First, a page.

As COVID 19 became a global issue, it has had major impacts on our ability to study, including an inability to study on campus and added stress the transition to online learning. In a similar fashion, I knew this assessment was going to have its challenges and issues from the beginning. Since moving out of home I have learnt that your surroundings and environment can have a major impact on your life and wellbeing, and it is this ideology that first inspired my research topic. Like a large portion of other students, in a transition to tertiary education I moved out of home for the first year of my life, where I chose to live on University Accommodation and currently still live there, having both advantages and disadvantages on my lifestyle. From the get go I drove to explore the question, ‘How does living on campus affect your university experience?’ Depending on responses from the BCM212 cohort I expanded this research to a range of different living environments and aimed to assess the positive and negative impacts of each. I wanted to ask questions regarding how people perceive the way their particular environment impacts their social life, physical health, study productivity and financial situation. I want to know how and why people live the way they do. Through this, I developed an understanding of how living on campus has impacted individual’s study and experience while at University.
In search of answers, I conducted a research project at the University of Wollongong. My project comprised of an online survey that was completed by a sample of 11 students from the BCM212 cohort. The survey asked students to answer an array of questions, both multiple choice and short answer, that explored their personal experience with UOW Student Accommodation, and its related effects on study on student performance, with results as follows. It is important to note that this small-scale research project had several limitations, including sample size and diversity. I would suggest that an up-scaled project on this topic be conducted over an extended time period to allow for a larger sample size and more diverse student range to be included. This would be beneficial to the aim of the project and acquire more concrete evidence in answer to this research question.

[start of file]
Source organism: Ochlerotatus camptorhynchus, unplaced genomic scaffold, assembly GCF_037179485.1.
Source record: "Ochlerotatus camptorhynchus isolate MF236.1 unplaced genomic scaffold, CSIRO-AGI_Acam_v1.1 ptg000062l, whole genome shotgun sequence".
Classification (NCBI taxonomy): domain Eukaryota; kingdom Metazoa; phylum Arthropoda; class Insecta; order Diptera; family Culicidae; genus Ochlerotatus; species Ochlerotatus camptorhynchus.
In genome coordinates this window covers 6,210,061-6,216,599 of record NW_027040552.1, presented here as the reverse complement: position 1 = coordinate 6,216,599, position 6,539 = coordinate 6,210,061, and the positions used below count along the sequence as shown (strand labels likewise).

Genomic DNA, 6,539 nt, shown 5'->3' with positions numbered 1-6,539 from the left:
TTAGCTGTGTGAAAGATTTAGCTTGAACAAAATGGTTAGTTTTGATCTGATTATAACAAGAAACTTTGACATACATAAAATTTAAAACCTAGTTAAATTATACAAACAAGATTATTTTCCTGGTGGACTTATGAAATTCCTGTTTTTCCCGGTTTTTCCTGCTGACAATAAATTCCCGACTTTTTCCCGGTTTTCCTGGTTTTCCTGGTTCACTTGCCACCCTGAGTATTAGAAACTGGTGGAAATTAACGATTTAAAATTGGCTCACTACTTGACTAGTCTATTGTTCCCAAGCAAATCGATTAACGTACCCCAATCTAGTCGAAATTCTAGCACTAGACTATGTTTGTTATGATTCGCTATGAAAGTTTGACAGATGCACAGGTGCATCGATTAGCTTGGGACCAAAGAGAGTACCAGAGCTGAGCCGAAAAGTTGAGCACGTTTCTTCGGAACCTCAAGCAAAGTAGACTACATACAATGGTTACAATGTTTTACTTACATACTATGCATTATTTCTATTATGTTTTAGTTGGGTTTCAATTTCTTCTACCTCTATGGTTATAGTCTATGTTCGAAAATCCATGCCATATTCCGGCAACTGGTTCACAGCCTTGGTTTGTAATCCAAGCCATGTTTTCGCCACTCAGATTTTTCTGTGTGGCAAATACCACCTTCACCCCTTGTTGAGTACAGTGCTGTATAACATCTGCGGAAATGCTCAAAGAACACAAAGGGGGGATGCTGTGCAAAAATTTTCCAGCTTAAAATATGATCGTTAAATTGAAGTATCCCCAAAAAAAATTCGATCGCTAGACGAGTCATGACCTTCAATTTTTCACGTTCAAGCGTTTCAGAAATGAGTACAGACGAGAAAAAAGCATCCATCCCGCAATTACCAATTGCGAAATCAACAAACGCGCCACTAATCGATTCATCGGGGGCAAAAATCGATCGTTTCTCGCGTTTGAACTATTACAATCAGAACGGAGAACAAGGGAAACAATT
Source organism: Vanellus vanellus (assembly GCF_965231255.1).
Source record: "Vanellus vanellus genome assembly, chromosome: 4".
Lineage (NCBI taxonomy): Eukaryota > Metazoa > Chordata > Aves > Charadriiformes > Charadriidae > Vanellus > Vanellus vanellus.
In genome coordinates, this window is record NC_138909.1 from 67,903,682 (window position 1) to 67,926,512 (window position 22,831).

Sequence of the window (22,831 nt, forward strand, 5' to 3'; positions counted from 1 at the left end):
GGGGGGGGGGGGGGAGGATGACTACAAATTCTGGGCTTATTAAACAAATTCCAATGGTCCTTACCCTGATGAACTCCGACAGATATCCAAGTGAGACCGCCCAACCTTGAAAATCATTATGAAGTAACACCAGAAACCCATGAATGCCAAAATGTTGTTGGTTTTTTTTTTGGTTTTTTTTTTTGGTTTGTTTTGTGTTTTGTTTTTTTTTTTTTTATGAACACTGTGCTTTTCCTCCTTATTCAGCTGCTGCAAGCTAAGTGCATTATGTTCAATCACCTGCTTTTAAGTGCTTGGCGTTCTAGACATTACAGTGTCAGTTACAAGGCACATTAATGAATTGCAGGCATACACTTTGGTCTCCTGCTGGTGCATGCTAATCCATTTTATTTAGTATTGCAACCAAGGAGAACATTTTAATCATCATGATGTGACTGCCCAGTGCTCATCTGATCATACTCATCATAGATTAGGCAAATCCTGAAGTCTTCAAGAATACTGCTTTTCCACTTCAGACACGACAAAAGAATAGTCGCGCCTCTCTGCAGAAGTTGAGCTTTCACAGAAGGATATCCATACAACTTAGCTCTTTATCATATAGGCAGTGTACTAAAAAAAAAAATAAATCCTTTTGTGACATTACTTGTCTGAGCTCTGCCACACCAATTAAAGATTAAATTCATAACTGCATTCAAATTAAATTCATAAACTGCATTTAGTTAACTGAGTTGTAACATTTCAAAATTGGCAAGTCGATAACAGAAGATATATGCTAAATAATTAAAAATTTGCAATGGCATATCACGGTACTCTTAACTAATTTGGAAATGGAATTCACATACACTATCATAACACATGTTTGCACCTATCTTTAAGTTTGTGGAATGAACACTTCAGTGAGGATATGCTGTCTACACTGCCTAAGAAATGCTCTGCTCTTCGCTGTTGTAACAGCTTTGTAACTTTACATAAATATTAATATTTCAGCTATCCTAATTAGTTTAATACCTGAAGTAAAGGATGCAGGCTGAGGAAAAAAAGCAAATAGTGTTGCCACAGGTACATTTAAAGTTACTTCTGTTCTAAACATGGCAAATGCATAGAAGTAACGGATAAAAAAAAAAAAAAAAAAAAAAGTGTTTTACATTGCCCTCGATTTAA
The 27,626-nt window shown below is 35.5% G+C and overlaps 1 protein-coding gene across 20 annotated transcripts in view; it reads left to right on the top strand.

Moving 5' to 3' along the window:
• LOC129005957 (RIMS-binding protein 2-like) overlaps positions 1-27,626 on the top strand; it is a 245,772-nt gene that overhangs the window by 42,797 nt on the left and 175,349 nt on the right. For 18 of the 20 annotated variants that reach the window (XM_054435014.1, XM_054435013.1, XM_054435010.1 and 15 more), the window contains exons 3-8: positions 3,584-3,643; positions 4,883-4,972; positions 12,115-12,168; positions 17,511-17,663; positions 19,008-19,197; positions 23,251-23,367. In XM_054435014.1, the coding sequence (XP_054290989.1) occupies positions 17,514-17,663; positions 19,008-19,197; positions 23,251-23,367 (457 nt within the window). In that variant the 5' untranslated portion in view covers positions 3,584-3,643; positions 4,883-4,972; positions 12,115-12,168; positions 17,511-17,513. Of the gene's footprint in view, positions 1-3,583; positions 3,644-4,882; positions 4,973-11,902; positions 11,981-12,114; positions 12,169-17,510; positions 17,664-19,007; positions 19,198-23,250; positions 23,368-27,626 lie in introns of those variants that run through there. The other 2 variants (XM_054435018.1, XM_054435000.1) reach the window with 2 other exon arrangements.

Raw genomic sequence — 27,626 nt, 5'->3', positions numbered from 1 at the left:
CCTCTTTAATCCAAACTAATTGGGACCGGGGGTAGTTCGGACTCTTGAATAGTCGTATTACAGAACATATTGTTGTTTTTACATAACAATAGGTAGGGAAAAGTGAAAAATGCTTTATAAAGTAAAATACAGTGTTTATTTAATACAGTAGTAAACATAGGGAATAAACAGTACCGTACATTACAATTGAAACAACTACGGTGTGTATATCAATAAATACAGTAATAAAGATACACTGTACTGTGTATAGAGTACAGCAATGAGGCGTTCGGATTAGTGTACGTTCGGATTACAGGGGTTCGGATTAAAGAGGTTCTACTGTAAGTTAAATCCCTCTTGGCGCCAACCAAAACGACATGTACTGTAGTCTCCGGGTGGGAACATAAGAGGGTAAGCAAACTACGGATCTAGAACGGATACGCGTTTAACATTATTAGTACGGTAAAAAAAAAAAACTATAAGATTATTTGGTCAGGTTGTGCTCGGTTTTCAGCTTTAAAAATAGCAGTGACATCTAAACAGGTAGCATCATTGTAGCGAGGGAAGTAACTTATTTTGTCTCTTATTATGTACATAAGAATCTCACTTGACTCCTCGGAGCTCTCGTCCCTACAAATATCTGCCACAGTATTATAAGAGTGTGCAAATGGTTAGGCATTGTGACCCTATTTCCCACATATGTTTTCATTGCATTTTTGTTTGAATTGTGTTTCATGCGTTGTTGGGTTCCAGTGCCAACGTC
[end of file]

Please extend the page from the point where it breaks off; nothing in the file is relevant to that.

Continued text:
Results showed that majority of students – 55% – chose to live at Kooloobong Village Student Accommodation, the on-campus accommodation provided by the University. An inclusion among the survey showed majority lived with more than 1 other person within their accommodation. 82% of students identified living with both genders, with an age of roommates ranging from 18 – 21 years. Travel to University was the most diverse living condition, with commutes ranging from a short walk to a 40-minute car ride, including the use of both personal vehicles, and a small reliance on public transport.
Most research participants in this particular studying were undergoing a Bachelor of Communications and Media – 91% – majoring in various areas, with one participant outlier studying a Bachelor of Arts. Majority of students see their ideal productive study set up at home at a desk with little room for distractions. One profound answer states “Very Organised, with a view of the outside and some light snacks. Also, some music.” This particular insight supports a concept from Rana, G. (2019); “Results prove that home atmosphere influences academic achievement. The home atmosphere should be conducive for good academic performance.” Furthermore, participant study time ranged from 12 to 40 hours per week, and an ability to handle workload ranging from ‘quite easily” to “I’m a procrastinator and usually leave things till the night before/day its due”. The range suggests that students reaction to workload generally differs due to personal study situation and work ethic.